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Thursday, 16 March 1978
Page: 704


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Senator MARTIN (QUEENSLAND) - I am puzzled by what the Opposition is trying to indicate to the Senate in this debate. We have an amendment before us on which we have heard little so far. Therefore, I shall not comment on the amendment at this stage. I shall comment on the content of the debate as it has flowed to and fro on either side. The case from the other side of the chamber has been put forward in two parts. The first part is an allegation that people are acting too hastily on security and therefore the proposed actions should be slowed down. The second part is that no action should be taken, in any event. I wonder what honourable senators opposite are trying to achieve. At the beginning of the debate there was some sort of structure to the argument. It has been a little difficult to follow since. Perhaps we can extemporise for a few minutes.

Senator Primmermade us privy to some fascinating personal incidents he has experienced in his time as an honourable senator. I shall refer to a few I have experienced which alarmed me in relation to security. They have led me to the conclusion that some sort of action on security is long overdue. The question of whether the action we are taking is precisely the right action and how the action should be taken are other matters. I shall get on to that matter. I have had a number of experiences which have alarmed me from the time I first became a senator. People assume that Parliament House is a fairly secure place. I am sure that all of us have had experience of people from outside expressing some surprise at the free entry and roaming of corridors afforded to anyone who walks in to this place off the street.

Like most members of the public, I assumed when I was elected that there was some sort of security and that so long as I was in this building I was reasonably secure at any time of the day or night. Therefore, it was rather a rude shock to me when early in my experience here I left my office very late at night and proceeded to leave the House by the front entrance. I started to walk along the Opposition lobbies- we were then in Opposition- at approximately 2 a.m. and I was rather surprised when I turned the corner into the Opposition lobby to confront two men, one of whom was lifting from its position hanging outside the Opposition Senate party room the notice board which notifies honourable senators when meetings of parties will be held. As I said, I was rather surprised. I was also a little tired so my reactions were not very quick. I looked at them; they looked at me. One of them said: 'Can you tell us how we get out of here?' As we were then approximately 10 yards from the doorway into King's Hall I concluded that those gentlemen did not know where they were and, therefore, they had no right whatsoever to be in the Opposition lobbies at that time of night. However, I am not an unnaturally intrepid soul so I pointed out the doorway to them hoping they would get out of it as quickly as they could. That incident brought home to me the fact that I could not work here late at night with the previous confidence I had that so long as I was in Parliament House I was secure. Since then when I work here late at night I assume that I must lock the door to my office. Security is so poor that one cannot be sure who will be wandering around here even at that time of night or morning.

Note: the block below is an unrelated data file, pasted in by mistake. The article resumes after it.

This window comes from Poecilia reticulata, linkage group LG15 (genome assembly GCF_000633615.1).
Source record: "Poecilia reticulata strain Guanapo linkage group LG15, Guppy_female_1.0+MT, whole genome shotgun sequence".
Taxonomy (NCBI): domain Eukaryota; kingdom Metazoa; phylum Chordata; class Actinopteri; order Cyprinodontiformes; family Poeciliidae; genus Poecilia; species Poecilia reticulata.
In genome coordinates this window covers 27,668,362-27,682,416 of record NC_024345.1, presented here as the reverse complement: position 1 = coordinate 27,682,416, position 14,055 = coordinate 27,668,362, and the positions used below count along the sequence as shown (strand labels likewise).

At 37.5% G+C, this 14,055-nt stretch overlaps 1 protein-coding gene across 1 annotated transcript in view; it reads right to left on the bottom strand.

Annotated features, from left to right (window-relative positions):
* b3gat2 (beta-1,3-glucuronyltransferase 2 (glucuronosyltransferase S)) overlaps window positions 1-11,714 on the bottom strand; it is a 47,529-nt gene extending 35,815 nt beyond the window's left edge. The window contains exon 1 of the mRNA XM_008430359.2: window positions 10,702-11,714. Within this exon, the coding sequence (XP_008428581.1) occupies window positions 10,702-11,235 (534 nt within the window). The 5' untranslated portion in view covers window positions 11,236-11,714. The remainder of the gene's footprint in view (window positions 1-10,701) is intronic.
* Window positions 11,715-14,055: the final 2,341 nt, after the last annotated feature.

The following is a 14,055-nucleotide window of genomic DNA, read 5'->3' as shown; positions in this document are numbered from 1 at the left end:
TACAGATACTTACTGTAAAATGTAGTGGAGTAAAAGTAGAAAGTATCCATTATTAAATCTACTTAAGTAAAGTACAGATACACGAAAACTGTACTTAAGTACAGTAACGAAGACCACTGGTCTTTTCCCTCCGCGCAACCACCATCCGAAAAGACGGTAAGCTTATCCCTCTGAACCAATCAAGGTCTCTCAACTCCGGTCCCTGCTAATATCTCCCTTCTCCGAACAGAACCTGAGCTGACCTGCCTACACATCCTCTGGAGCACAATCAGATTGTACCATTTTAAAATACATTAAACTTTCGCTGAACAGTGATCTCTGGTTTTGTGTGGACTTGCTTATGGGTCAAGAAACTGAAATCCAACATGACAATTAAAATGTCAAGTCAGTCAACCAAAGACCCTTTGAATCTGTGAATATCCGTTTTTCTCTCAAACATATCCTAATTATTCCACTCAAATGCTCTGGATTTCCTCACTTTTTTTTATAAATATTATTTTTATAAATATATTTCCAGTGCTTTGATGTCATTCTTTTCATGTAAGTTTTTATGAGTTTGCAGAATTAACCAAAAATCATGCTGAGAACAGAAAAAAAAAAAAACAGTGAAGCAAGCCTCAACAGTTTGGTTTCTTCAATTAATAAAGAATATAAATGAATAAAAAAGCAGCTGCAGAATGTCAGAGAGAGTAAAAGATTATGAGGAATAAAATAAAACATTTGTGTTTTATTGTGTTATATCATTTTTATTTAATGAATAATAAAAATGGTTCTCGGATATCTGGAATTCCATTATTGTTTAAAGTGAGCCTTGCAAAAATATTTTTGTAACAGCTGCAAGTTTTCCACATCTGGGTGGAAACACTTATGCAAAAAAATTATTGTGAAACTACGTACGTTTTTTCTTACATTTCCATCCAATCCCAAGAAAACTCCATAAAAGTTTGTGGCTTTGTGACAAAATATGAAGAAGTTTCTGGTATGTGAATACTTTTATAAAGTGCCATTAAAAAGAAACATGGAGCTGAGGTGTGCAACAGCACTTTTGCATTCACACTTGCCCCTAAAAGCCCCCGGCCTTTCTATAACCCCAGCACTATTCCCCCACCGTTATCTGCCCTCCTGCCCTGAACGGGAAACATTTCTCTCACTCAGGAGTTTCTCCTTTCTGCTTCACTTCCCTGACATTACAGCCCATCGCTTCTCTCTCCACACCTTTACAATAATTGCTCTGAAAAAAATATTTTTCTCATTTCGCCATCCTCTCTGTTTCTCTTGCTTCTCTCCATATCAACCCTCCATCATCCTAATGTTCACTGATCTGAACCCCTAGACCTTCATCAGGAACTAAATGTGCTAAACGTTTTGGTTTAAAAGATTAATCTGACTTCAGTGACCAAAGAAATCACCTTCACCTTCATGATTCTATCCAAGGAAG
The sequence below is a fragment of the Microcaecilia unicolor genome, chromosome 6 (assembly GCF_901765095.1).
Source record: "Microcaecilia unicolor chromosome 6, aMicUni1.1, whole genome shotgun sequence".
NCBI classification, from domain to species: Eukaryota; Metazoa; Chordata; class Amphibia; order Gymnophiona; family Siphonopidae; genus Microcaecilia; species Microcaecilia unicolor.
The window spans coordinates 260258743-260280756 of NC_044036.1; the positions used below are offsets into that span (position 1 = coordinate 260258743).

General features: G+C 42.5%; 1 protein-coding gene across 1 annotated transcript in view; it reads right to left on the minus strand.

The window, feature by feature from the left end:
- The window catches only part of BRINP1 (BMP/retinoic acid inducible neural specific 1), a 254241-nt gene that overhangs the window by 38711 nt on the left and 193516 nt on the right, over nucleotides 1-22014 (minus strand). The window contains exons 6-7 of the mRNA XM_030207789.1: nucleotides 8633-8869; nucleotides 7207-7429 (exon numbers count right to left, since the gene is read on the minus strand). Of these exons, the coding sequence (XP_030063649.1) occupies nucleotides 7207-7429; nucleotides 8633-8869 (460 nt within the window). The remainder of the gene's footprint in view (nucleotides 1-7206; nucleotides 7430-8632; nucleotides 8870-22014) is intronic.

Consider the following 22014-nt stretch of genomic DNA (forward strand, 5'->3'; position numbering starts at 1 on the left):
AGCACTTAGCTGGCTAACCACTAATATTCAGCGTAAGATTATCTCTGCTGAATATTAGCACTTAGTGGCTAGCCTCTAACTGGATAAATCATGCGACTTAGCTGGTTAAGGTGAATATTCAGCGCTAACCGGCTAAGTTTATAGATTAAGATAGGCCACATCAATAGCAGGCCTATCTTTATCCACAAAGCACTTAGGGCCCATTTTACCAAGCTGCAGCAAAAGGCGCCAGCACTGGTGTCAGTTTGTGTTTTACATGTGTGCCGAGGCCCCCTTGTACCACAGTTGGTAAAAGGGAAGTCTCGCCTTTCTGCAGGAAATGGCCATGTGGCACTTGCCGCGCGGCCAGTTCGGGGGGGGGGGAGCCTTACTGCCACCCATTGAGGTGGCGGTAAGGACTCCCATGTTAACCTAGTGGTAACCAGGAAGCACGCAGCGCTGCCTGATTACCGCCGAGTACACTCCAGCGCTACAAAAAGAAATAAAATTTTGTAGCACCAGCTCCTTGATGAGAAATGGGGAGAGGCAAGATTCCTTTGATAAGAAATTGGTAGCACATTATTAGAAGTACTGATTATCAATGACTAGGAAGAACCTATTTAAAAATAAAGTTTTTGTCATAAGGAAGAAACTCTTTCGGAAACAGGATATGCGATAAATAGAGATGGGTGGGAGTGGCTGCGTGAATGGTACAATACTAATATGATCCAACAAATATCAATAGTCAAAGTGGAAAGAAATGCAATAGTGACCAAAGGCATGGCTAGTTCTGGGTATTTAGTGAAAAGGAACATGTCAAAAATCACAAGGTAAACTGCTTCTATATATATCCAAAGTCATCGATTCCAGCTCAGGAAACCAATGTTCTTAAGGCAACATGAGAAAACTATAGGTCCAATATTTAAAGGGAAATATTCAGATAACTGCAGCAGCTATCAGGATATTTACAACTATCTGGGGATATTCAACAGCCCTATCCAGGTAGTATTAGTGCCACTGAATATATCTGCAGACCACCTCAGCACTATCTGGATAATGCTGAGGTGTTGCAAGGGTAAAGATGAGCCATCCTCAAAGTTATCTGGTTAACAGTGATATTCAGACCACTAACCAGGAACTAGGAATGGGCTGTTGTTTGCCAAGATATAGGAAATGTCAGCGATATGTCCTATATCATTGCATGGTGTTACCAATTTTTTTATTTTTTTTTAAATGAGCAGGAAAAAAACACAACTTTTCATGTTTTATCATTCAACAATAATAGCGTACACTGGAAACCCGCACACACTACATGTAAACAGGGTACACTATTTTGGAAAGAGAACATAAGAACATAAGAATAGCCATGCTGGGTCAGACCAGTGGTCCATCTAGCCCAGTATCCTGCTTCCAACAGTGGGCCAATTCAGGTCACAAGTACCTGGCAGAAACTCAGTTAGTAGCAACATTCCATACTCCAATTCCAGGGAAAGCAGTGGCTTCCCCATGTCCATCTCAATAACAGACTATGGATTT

I had a further experience when I was Opposition Deputy Whip» . As you are aware, Mr Deputy President, there are two doors behind you which lead from this chamber into a corridor which the President traditionally uses when he moves to and from this chamber. That corridor leads into one of the main Senate corridors. You would also be aware, Mr Deputy President, that crossing the President's corridor and forming a T-intersection is a corridor between the offices of the Government «Whip» and the Opposition «Whip . The whips use this corridor to communicate quickly with one another. One day when the President was in the chair I had cause to proceed from the Opposition Whip's office to the Government Whip's office. I was at the Tintersection when I was rather surprised to bump into two young men. I hope that I am not considered a bigot in terms of dress or anything else but the fact that they were wearing jeans and Tshirts and no shoes, that I did not recognise them and that when they saw me they took to their heels, indicated to me that they had no business being within five feet of the door which leads into this chamber.

Those two incidents have alarmed me. I mentioned them to the previous President, and 1 mentioned them to the current President. They are the sorts of things that can happen. Some people might say that the attendants have no business letting people wander around the corridors. My feelings on that are a little mixed.

I will give a few more anecdotes for Senator Primmer's benefit. He is not the only one who has not been recognised around here. The fact that some strange gentleman had some sort of surveillance over entree cards for a reception here is another matter. I have long since felt that it must be an impossible job for attendants in this place to know whom they should be halting when people attempt to proceed through doors marked 'Strictly members only'. There is no way for them to tell whether those people should be there or not, unless they happen to recognise them. It is no wonder that the attendants have not bothered to challenge strangers in the past, except on a few rare occasions.

I will not attempt to count the number of times that I have been refused access to the Senators' Gallery in the House of Representatives. The most recent time was early this year. I have been in this place for nearly four years and the gentleman who sought on that occasion to refuse me access to that gallery in the House of Representatives was someone whom I recognised very well indeed. He had probably been here for at least as long as I have, but he did not recognise me. There is, of course, a universal assumption that members of Parliament are not women; so some attendants have made that assumption and when a woman has attempted to enter the chamber they have not bothered to check their memories to find out whether she does have rightful access to that chamber. If he had been a new attendant I would not have been annoyed; but, since he was someone I recognised, I think it was only reasonable to expect that that attendant to recognise me. However, that is apparently one of the difficulties for women in this place. I have also, on occasions, been very rudely refused access to party meetings by attendants who thought I was a member's secretary and therefore someone who could not set foot in that sacrosanct area. But we have managed to clear up those situations fairly smartly.